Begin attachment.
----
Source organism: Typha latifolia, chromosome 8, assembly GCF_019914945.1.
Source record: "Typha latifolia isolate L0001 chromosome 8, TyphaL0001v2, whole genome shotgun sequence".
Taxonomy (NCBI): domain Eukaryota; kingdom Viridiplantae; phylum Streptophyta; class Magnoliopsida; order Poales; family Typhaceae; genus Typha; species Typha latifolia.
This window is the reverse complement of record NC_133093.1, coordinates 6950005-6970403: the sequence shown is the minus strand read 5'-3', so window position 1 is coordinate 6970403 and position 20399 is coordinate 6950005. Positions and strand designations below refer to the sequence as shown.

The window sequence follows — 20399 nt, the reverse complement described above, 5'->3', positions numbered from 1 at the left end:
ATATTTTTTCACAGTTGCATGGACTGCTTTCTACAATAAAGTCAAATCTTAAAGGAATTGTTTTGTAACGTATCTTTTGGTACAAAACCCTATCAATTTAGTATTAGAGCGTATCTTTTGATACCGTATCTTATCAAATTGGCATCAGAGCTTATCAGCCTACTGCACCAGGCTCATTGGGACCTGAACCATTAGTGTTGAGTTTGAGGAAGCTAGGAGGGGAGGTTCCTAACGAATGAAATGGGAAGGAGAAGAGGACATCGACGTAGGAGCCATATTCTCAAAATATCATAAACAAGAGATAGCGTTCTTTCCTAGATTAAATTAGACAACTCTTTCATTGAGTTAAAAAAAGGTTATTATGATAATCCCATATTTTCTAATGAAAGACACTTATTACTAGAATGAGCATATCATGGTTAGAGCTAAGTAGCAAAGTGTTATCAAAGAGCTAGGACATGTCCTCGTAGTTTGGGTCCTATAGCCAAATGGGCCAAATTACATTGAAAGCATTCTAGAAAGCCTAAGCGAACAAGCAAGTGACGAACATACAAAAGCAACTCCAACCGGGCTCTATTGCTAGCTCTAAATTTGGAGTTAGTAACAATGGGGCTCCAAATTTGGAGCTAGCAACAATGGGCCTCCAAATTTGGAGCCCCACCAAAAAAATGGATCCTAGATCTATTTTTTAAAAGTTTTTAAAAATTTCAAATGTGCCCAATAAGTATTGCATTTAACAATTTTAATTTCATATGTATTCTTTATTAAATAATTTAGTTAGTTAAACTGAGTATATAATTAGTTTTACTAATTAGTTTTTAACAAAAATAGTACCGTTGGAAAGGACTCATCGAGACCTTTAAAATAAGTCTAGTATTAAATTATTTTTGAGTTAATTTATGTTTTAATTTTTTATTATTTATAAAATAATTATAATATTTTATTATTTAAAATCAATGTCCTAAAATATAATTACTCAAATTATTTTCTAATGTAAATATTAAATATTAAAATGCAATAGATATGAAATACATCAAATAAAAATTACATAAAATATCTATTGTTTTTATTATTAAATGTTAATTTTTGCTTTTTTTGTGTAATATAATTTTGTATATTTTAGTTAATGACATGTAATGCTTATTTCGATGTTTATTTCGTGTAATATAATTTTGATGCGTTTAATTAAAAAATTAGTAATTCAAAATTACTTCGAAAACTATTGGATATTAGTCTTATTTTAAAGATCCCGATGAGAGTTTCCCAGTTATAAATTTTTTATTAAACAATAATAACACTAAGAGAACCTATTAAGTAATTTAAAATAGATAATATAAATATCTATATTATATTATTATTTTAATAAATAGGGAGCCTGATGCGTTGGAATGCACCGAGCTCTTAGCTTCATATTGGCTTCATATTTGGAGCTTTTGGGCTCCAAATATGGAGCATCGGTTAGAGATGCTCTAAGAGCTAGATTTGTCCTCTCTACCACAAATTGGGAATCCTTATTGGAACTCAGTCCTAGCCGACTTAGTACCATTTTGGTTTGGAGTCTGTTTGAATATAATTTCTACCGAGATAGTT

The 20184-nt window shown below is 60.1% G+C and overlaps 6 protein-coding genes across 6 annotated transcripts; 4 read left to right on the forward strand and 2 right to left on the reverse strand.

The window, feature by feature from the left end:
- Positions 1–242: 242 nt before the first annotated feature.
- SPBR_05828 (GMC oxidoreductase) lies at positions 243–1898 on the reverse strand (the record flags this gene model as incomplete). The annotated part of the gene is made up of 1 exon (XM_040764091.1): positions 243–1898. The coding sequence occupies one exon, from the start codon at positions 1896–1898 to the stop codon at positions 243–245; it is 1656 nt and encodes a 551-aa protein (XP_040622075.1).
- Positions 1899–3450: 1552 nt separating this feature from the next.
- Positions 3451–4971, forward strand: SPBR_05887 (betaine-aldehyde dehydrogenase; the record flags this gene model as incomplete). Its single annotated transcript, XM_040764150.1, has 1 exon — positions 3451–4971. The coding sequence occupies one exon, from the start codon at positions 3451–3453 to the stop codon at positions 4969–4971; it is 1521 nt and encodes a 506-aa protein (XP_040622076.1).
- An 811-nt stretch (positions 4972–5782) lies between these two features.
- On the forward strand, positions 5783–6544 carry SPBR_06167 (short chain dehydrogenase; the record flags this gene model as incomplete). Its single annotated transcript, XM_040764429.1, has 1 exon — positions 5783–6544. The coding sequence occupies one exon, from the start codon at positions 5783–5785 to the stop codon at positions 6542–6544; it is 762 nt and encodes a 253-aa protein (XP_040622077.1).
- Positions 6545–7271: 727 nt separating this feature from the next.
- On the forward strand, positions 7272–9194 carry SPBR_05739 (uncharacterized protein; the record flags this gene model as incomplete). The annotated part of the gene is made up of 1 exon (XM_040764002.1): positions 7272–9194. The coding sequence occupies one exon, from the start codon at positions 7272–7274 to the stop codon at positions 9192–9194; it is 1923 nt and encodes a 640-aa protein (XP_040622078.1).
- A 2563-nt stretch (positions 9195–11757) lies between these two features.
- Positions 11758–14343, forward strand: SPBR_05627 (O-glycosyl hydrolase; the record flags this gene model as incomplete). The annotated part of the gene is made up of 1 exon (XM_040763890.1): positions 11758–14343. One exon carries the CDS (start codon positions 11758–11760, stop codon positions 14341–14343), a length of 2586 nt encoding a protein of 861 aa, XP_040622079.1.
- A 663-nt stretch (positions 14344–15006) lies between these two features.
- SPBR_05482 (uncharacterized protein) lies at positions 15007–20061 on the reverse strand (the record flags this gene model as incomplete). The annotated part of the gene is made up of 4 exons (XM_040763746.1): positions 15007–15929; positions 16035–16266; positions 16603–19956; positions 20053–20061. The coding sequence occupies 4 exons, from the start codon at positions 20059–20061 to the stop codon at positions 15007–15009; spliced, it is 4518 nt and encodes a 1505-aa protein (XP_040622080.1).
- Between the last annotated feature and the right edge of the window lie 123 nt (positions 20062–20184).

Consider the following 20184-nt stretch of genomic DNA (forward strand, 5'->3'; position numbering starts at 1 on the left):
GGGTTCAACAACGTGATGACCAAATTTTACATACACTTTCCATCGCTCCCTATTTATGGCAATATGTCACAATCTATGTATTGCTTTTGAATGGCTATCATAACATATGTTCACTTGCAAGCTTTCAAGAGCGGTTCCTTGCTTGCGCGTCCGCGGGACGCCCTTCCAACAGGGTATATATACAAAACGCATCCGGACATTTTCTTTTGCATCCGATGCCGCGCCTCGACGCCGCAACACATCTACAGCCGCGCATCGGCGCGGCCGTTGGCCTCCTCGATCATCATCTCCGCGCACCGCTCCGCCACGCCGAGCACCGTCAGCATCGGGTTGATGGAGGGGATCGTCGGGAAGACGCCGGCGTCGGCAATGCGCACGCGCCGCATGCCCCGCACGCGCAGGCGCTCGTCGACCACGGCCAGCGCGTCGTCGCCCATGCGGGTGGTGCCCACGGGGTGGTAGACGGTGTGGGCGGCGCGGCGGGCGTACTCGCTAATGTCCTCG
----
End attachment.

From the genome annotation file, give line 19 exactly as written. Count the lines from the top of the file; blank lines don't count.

- A 663-nt stretch (positions 14344–15006) lies between these two features.